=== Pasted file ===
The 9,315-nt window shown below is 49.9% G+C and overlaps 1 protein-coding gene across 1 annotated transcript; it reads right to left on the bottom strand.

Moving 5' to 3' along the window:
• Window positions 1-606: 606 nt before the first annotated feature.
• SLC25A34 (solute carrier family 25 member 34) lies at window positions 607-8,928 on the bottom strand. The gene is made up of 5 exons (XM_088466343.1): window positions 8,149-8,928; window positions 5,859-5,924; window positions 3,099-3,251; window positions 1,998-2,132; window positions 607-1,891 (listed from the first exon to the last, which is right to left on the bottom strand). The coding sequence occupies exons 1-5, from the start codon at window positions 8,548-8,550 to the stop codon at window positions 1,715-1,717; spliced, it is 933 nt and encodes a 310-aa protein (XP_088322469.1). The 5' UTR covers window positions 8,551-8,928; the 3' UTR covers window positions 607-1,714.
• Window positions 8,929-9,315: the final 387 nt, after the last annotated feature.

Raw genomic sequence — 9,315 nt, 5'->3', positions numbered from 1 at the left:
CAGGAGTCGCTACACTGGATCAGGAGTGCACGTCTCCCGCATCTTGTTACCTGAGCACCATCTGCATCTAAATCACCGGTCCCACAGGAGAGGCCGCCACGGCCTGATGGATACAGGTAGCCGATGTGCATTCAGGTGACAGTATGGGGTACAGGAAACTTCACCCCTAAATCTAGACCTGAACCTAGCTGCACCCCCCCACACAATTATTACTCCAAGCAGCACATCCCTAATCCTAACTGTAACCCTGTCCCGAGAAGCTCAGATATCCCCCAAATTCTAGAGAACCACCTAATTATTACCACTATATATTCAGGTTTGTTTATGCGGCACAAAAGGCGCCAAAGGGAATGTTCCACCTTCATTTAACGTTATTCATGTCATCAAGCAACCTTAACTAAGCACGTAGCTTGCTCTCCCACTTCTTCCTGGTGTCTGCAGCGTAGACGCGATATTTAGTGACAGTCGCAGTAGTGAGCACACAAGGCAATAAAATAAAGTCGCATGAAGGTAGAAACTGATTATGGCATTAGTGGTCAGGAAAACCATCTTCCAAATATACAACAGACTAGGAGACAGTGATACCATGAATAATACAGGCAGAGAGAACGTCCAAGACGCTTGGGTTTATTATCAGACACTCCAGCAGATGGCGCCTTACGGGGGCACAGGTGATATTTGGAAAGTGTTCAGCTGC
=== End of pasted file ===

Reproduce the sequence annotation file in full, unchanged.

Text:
The 9,315-nt window shown below is 49.9% G+C and overlaps 1 protein-coding gene across 1 annotated transcript; it reads right to left on the bottom strand.

Moving 5' to 3' along the window:
• Window positions 1-606: 606 nt before the first annotated feature.
• SLC25A34 (solute carrier family 25 member 34) lies at window positions 607-8,928 on the bottom strand. The gene is made up of 5 exons (XM_088466343.1): window positions 8,149-8,928; window positions 5,859-5,924; window positions 3,099-3,251; window positions 1,998-2,132; window positions 607-1,891 (listed from the first exon to the last, which is right to left on the bottom strand). The coding sequence occupies exons 1-5, from the start codon at window positions 8,548-8,550 to the stop codon at window positions 1,715-1,717; spliced, it is 933 nt and encodes a 310-aa protein (XP_088322469.1). The 5' UTR covers window positions 8,551-8,928; the 3' UTR covers window positions 607-1,714.
• Window positions 8,929-9,315: the final 387 nt, after the last annotated feature.

Raw genomic sequence — 9,315 nt, 5'->3', positions numbered from 1 at the left:
CAGGAGTCGCTACACTGGATCAGGAGTGCACGTCTCCCGCATCTTGTTACCTGAGCACCATCTGCATCTAAATCACCGGTCCCACAGGAGAGGCCGCCACGGCCTGATGGATACAGGTAGCCGATGTGCATTCAGGTGACAGTATGGGGTACAGGAAACTTCACCCCTAAATCTAGACCTGAACCTAGCTGCACCCCCCCACACAATTATTACTCCAAGCAGCACATCCCTAATCCTAACTGTAACCCTGTCCCGAGAAGCTCAGATATCCCCCAAATTCTAGAGAACCACCTAATTATTACCACTATATATTCAGGTTTGTTTATGCGGCACAAAAGGCGCCAAAGGGAATGTTCCACCTTCATTTAACGTTATTCATGTCATCAAGCAACCTTAACTAAGCACGTAGCTTGCTCTCCCACTTCTTCCTGGTGTCTGCAGCGTAGACGCGATATTTAGTGACAGTCGCAGTAGTGAGCACACAAGGCAATAAAATAAAGTCGCATGAAGGTAGAAACTGATTATGGCATTAGTGGTCAGGAAAACCATCTTCCAAATATACAACAGACTAGGAGACAGTGATACCATGAATAATACAGGCAGAGAGAACGTCCAAGACGCTTGGGTTTATTATCAGACACTCCAGCAGATGGCGCCTTACGGGGGCACAGGTGATATTTGGAAAGTGTTCAGCTGC